Create a road map to retirement

above-736879__180Preparing for your retirement is a journey. And like most journeys, success or failure often hinges on decisions made early in the trip. Consider some of these pointers as you develop your personal road map to retirement.

A solid retirement plan begins with an honest assessment of what your golden years will look like. Will they involve exotic travel, special purchases, or carefree living? Or do you plan to live modestly, perhaps working part time? A possible hint might be to consider how you are living right now. Many people assume that their living costs will decline later in life, but they often stay about the same or even increase.

Once you know how you want to live, it’s time to take stock of your assets. Are your investments where they should be, or do you have some catching up to do? Keep in mind that those 50 years and older can contribute an extra amount each year into their 401(k) or IRA to help get up to speed. And no matter what career stage you are in, be sure to take full advantage of the matching provision in your employer’s plan.

Like any excursion, your path to retirement will need an occasional tweaking to stay on course. As your working years draw to a close, consider shifting your asset allocation from higher risk securities to those with less price volatility and steadier cash flows. And along the way, take steps to keep your household budget in check. Think hard before incurring additional debt that might stymie your retirement plans. Analyze your spending to see what you really need to live on.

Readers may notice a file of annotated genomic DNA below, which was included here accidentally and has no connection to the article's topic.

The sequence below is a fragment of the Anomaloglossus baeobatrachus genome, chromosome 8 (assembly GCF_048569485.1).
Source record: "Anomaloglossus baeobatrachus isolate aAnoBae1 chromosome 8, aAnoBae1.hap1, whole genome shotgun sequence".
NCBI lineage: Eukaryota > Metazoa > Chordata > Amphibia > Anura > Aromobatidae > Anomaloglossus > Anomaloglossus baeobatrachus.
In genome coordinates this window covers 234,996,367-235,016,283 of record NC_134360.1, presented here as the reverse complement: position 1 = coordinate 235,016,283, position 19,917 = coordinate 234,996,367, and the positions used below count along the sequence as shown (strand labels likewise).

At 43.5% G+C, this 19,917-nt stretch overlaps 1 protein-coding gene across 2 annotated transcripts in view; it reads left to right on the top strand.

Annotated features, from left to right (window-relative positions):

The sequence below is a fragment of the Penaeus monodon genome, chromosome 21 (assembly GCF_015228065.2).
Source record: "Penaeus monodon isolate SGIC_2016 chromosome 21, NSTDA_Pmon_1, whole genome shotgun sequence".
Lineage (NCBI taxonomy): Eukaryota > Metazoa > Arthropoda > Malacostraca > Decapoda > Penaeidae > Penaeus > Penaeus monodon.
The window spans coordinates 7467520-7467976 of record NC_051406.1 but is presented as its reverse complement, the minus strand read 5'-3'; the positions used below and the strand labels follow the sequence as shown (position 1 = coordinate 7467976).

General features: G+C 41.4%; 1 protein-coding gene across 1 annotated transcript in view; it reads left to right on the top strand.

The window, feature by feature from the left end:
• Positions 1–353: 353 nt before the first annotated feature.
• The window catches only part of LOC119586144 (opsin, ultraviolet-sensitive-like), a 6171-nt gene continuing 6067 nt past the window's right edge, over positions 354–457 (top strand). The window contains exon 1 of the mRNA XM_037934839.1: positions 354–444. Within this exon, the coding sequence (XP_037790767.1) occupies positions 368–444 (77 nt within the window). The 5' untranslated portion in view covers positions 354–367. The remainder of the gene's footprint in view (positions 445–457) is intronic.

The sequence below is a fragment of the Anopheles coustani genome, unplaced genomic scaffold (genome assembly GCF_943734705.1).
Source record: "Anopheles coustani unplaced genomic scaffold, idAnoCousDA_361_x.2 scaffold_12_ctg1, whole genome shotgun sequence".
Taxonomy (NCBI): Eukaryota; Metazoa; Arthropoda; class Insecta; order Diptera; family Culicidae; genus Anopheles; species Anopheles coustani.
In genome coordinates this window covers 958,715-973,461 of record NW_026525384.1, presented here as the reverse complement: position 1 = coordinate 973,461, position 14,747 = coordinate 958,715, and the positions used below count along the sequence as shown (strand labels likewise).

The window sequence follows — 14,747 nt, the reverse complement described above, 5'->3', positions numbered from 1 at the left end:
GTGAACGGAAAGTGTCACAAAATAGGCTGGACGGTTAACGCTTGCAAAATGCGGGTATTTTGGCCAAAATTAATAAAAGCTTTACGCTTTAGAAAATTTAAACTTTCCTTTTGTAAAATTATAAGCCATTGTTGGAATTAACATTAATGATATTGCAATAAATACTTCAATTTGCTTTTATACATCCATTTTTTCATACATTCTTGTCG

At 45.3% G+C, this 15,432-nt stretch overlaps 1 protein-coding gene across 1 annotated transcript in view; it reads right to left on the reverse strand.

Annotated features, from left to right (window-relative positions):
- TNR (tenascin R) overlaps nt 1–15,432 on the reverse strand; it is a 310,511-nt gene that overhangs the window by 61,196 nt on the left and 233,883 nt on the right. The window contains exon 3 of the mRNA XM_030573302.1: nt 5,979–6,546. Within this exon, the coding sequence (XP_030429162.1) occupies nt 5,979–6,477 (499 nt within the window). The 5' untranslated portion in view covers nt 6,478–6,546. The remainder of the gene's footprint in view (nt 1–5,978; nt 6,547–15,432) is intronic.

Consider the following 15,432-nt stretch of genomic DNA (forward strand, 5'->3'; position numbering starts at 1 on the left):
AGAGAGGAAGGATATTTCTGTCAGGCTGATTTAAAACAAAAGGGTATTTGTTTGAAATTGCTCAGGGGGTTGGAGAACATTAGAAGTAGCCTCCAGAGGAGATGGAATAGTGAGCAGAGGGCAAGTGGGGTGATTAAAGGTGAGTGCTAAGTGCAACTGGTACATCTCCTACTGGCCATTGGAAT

Finally, assemble a team of professionals to help chart your path. You might need to coordinate life and health insurance, estate plans, and tax issues to achieve your retirement goals. If you need assistance, give our office a call.

If your business is owned by two or more persons, this is one of the most important legal documents your business should have

hand-376213__180Marriages end, and so do business ventures. If your business is owned by two or more persons, a buy-sell agreement is one of the most important legal documents your business can have. This document provides for the “buyout” of an owner’s interest when that owner leaves. Here are the areas that a buy-sell agreement should typically address.

  • Describe the events that will trigger the agreement, such as a divorce, disability, death, or notice that an owner simply wants to leave.
  • Set a value for each owner’s interest, or provide a formula to value each interest at a later date. Your agreement might require an independent business appraisal.
  • Without a method to set the value, there could be some serious problems. Let’s say you and your partner reach a point where you can no longer work together. You believe the company is worth $2 million. Your partner refuses to sell, but he makes you a $100,000, take-it or leave-it offer for your 50% interest. You could face a drawn-out legal battle to settle things.
  • Outline a funding plan. Different purchase and financing plans can be used to cover different situations. For example, cross-purchase agreements allow the remaining owners to buy an exiting owner’s share. A redemption agreement allows the company to buy back an exiting owner’s share. Financing options might include owner financing (an installment contract) or life insurance, in the case of an owner’s death.
  • Prevent unwanted transfers. Generally owners don’t want a business associate they didn’t choose. Yet this could happen if one owner divorces, dies, or sells his shares to an outsider.

A buy-sell agreement is designed to provide fair compensation to an exiting owner, while making it possible for the remaining partners to continue in business. We can work with you and your attorney to develop a buy-sell agreement or to review your existing agreement. Call us.